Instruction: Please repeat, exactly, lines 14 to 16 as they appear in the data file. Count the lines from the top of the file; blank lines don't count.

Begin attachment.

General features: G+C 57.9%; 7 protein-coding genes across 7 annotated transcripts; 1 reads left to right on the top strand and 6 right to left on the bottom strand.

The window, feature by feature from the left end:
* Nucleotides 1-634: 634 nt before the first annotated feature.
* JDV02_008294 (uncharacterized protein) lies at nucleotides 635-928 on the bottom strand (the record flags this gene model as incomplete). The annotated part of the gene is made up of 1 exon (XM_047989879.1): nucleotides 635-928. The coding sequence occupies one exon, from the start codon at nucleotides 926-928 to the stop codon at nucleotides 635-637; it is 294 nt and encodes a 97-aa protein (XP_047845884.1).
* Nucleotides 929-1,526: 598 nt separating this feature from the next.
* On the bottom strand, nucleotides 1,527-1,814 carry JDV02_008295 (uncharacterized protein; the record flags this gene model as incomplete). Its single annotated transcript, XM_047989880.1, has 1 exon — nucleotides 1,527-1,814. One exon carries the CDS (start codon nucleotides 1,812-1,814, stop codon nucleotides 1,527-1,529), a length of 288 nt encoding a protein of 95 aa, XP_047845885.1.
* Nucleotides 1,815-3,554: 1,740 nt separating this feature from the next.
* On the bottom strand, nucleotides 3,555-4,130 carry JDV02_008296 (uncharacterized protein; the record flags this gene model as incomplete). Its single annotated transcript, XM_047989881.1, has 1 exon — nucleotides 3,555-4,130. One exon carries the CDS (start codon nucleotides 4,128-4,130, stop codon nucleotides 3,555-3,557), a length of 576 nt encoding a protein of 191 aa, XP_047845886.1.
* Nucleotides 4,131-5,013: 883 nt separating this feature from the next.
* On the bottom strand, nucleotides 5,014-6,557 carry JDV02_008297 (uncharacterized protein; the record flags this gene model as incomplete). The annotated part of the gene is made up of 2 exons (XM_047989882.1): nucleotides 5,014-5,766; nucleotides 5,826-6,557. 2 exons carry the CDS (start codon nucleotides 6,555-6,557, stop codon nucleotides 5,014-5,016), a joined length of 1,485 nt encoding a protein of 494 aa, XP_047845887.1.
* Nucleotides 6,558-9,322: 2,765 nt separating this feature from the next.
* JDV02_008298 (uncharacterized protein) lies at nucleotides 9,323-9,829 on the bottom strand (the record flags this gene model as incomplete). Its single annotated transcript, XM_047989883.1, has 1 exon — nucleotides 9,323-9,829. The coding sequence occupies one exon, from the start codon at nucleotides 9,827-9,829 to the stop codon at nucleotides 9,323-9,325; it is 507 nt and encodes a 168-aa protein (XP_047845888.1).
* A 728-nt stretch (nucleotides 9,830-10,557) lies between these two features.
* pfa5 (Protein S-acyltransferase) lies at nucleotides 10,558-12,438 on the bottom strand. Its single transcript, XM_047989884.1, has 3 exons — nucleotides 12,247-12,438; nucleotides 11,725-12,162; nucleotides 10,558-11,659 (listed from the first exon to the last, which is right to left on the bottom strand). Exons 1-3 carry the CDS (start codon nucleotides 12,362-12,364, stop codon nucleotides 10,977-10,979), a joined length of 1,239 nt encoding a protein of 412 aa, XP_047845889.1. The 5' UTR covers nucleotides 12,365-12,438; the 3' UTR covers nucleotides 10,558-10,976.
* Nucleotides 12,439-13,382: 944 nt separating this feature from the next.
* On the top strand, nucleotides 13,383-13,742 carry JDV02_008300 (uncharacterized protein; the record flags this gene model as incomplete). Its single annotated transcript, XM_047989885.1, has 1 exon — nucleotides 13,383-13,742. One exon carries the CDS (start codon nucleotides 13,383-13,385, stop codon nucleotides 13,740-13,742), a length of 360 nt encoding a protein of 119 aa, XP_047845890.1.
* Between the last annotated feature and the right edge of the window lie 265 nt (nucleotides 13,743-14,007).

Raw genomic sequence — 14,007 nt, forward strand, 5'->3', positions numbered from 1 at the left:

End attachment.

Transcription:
* pfa5 (Protein S-acyltransferase) lies at nucleotides 10,558-12,438 on the bottom strand. Its single transcript, XM_047989884.1, has 3 exons — nucleotides 12,247-12,438; nucleotides 11,725-12,162; nucleotides 10,558-11,659 (listed from the first exon to the last, which is right to left on the bottom strand). Exons 1-3 carry the CDS (start codon nucleotides 12,362-12,364, stop codon nucleotides 10,977-10,979), a joined length of 1,239 nt encoding a protein of 412 aa, XP_047845889.1. The 5' UTR covers nucleotides 12,365-12,438; the 3' UTR covers nucleotides 10,558-10,976.
* Nucleotides 12,439-13,382: 944 nt separating this feature from the next.
* On the top strand, nucleotides 13,383-13,742 carry JDV02_008300 (uncharacterized protein; the record flags this gene model as incomplete). Its single annotated transcript, XM_047989885.1, has 1 exon — nucleotides 13,383-13,742. One exon carries the CDS (start codon nucleotides 13,383-13,385, stop codon nucleotides 13,740-13,742), a length of 360 nt encoding a protein of 119 aa, XP_047845890.1.